Hike to Goldmyer Hot Springs
Washington › Goldmyer Hot Springs
Added by Gemina Garland-Lewis
Hike out to hot springs that cascade into multiple stone pools. Overnight camping available (and recommended).
Goldmyer Hot Springs is a beautiful little gem nestled within the wilderness of the stunning Cascade Mountains. This hot springs complex is situated on the old remains of a mining town, and delivers steadily flowing water to a set of tiered pools along the mountainside. The “cave” pool at the top hovers around 110 degrees, but as the water cascades down into the lower pools, it cools down to a pleasant 104 degrees. There is also a cold water pool adjacent to the hot springs that's fed straight from Burntboot Creek and is great for cool downs (if you’re brave enough). Also, if you feel up to braving the darkness of the cave pool you can walk all the way to the back, where you'll find a nice little bench sitting just above the water that you can relax on - makes for a great little natural sauna. Keep in mind that Goldmyer is a clothing optional area.
Although these pools are a popular destination, they thankfully never feel too crowded. That’s because the live-in caretakers strictly limit admission to 20 people per day. The area is privately owned and managed by the environmental non-profit Northwest Wilderness Programs to ensure its preservation. If you don't want to squeeze 9+-miles of hiking into a single day, it's recommended to camp overnight. Goldmyer has eight fantastic campsites, clean outhouses, and provides bear cans and pulley systems at each site for food storage. The pools are 1/4 mile hike uphill from the campground. Either way, it is important to make reservations well in advance.
Getting the Goldmyer is a mission, but it’s well worth it. Keep in mind that it's important to check ahead of time that the road is open, as this area is prone to flooding and frequent construction closures. Take Exit 34 from I-90 and head into North Bend - you'll quickly find the Middle Fork Rd. on your right. Continue on this road for 9 miles, go past the Middle Fork Campground, and then take a right immediately after the single-lane bridge and follow signs for the Dingford Creek Trailhead. This road in pretty bad shape and higher clearance vehicles are highly recommended for the 5 mile journey in. Once at the Dingford Creek Trailhead, you have two options: a relatively easy 4.5-mile hike along a forest access road to reach the hot springs (head through the old gate), or a only slightly harder but much more scenic 5 mile hike along the Middle Fork trail and Burntboot Creek (find the trail behind the outhouse in the parking lot).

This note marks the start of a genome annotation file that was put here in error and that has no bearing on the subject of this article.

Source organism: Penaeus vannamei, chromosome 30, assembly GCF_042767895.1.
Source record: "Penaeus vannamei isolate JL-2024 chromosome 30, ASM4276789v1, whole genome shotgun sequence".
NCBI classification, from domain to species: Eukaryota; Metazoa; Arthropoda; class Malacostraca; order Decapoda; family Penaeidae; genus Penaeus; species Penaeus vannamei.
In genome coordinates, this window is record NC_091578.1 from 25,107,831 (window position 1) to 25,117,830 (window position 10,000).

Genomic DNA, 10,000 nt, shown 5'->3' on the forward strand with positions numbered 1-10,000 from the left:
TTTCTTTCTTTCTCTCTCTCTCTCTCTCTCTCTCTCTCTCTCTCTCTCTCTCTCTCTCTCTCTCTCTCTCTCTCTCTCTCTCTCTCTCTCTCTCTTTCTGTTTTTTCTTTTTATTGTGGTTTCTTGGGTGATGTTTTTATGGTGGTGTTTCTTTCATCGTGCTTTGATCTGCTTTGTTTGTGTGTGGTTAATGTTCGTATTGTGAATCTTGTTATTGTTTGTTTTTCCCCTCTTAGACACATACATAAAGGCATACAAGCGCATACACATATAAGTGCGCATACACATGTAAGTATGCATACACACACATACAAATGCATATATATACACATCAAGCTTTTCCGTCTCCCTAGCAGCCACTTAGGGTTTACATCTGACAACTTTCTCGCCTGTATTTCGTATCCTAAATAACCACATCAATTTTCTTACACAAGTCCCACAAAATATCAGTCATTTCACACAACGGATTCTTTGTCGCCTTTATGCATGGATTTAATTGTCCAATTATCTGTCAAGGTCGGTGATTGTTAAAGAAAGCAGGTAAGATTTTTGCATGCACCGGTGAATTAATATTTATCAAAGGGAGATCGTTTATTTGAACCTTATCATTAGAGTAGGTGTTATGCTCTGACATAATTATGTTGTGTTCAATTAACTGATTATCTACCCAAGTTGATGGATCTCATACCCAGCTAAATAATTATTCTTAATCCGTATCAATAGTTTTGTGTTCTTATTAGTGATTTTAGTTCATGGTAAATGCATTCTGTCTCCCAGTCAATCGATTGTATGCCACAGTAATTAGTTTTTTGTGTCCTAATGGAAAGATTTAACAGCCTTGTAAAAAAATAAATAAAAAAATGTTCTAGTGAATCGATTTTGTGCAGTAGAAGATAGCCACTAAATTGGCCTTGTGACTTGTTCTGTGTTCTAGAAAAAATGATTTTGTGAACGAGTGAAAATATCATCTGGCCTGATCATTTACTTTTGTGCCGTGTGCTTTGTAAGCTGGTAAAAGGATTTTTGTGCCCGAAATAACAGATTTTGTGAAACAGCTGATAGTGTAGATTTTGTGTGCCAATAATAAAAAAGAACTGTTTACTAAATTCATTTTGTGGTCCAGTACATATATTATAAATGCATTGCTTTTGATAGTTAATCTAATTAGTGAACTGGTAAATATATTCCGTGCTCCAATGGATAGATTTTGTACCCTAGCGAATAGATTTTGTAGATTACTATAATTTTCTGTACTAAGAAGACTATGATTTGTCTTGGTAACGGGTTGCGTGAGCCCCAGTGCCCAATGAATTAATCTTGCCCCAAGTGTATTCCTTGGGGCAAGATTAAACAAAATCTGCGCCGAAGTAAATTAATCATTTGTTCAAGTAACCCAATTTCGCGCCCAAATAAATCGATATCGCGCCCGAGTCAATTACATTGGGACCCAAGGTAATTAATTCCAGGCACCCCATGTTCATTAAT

Winter is actually an amazing time to visit (assuming the road is accessible). It’s much less crowded and jumping into the hot pools after 4+-miles of snowshoeing is pretty awesome.
Check the calendar for availability, and call (206) 789-5631 to request a reservation.
- Water and food (nothing is out there)
- Water filtration device
- Swimsuit (optional)
- Hiking shoes
- Camping gear (tent, sleeping bag and pad, etc.)
- Camp stove and fuel
- 10 essentials
- Camera for the hike in
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Camping, Chillin, Hiking
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5 Star Hot Springs!
The Hot springs themselves were incredible! Beautiful area that was well taken care of. The history was cool and the caretakers very friendly. I could have soaked all day! However...the road in was awful-believe it when you read the trip time on the road report. The hike in was a bit of a slog too. We were lucky enough to not have very many people to share the pools with and I think 20 would be too many. I recommend an overnight IR wait til the road is repaired, which they are working on.
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